We have just returned from our annual pilgrimage to Berlin’s IFA – which for those who haven’t heard of it, it comprises hall after hall of the world’s amassed consumer electronic brands. We use the trip as a way to meet clients past and present, but more over it’s a great way of getting a smorgasbord of what’s ‘happening’ and with a few shows under our belts now we have started to see what’s blossoming and what’s in decline.
This year has seen a flurry of connected devices from the personal,
data gathering wearable devices aimed at making us healthier and fitter, through to smart appliances, energy monitoring and home security.
There has also been a nod to the past with some of the big players in the industry aiming to bring back the pleasure of listening to high quality music rather than the compressed, portable offerings we have become accustomed to nowadays.
Inevitably there are also show stoppers such as the massive
‘Bendable’ Ultra high definition TV’s and the buzz around some of the smart watches being launched but look a bit deeper and there are gems to be found. For those who want a more detailed review of the show we have put together a pdf which can be downloaded here.
Please see our Pinterest board for more images from IFA 2014.
‘Today’s generation of children are currently forecast to live five years LESS than their parents.’ – This was a stunning sound bite from the Active By Design Summit curated by the Design council.
With 26 global speakers from the world of architecture and the built environment, sport science, healthcare and local councils, the summit addressed how design could be utilised to both actively and passively improve health. The more interesting subjects from the various speakers were those demonstrating ideas that offered real and tangible health improvements to a range of social demographics.
One of these, from PAN Studio, is the app ‘Run an Empire’, a simple gamified approach to indirectly improve health. Through a built-in
map you can walk, run or jog around a city and ‘claim’ territory. If someone else covers the same area, your territory is then theirs, only to be reclaimed by following the route again yourself. It’s a simple game that changes the reason for being active from ‘because you have to’ into ‘because you want to’.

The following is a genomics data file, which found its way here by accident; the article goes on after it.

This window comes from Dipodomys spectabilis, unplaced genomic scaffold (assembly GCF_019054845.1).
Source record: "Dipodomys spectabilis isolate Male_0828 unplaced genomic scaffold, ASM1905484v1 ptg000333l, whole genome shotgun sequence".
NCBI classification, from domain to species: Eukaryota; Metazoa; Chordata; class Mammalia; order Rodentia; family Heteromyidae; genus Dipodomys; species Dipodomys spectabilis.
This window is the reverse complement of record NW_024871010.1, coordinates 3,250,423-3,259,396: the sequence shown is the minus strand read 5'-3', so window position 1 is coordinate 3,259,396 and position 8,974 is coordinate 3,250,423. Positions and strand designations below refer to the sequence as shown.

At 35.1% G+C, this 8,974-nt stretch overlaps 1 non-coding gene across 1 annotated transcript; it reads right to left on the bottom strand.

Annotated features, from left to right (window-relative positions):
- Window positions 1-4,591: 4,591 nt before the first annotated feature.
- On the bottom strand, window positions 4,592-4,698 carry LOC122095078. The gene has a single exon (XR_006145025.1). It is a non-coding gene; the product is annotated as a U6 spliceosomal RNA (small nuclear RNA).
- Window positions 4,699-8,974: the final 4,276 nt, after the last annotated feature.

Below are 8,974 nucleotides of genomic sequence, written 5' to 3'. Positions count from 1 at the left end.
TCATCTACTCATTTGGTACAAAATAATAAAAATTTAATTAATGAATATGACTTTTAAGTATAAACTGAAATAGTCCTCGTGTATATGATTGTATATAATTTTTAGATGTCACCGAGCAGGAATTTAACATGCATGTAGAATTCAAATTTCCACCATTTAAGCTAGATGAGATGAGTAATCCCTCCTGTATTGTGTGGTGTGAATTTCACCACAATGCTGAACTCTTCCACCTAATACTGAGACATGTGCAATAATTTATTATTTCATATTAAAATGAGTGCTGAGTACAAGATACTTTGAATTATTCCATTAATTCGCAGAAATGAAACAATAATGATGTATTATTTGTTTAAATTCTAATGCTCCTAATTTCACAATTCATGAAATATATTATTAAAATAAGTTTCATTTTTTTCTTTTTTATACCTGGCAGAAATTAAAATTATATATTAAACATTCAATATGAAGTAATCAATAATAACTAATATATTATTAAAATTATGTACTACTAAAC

Another small – but potentially impactful – example was that of storing bikes on the street in a space no larger than half a car. Simply by moving the bike from the shed at the bottom of the garden or your fourth floor flat to a spot that you pass everyday on the way to work, the idea of cycling somehow seems much more approachable.
The content of the Design Council summit is a massive subject to try and cover off in a blog post. However,
I’d say the overriding take-away was that there is by no means one solution to the issues at hand. Rather it is small steps and big collaboration that will lead to real positive changes in both mindset and health of the most in need of getting Active.
One thing is for sure though, If it wasn’t such a long distance to walk from Southampton to London I’d have certainly felt a lot guiltier about taking first a car and then a train to and from the Design Council Summit ‘Active by Design’ Yesterday. Next time, I’ll set off walking a few days earlier!
Click here for more info on the Summit
Designers, by nature, are continually searching for better ways to do something. Innovation therefore lies at the heart of design. So how can we ensure that we are thinking creatively.
1/ Two heads are better than one. – Collaboration is a great way to breed innovation. Bringing a variety of people together over a common problem is one of the best ways to solve something in a new and constructive way.
2/ You’re a designer – whatcha doing in an office? – Creative thinking won’t happen by staring into your monitor – get out where the problems – and opportunities – are. Absorb things,
hunt, scavenge do what you need to – but get out and be inspired!
3/ There are no bad ideas. – This may sound cliché but the most farfetched idea can inspire to the greatest ideas further down the line. Keep an open mind from the start. Leave the sorting out for later.
4/ Get your influences from elsewhere – It can be tempting to look at the category that you’re working on to gain inspiration but the best ideas can come from elsewhere. Consumer products may not be exciting but look at the arts, crafts, designer makers – places where there are less confines and creativity thrives.
5/ Take time to think – Often, it’s a good idea to take a break and do something completely different, especially when stuck. Even though it might feel like there’s not enough time for that, our brains can be amazing and, left with some breathing space, work out/find solutions in the background.
Find out how Rodd implements innovative thinking here.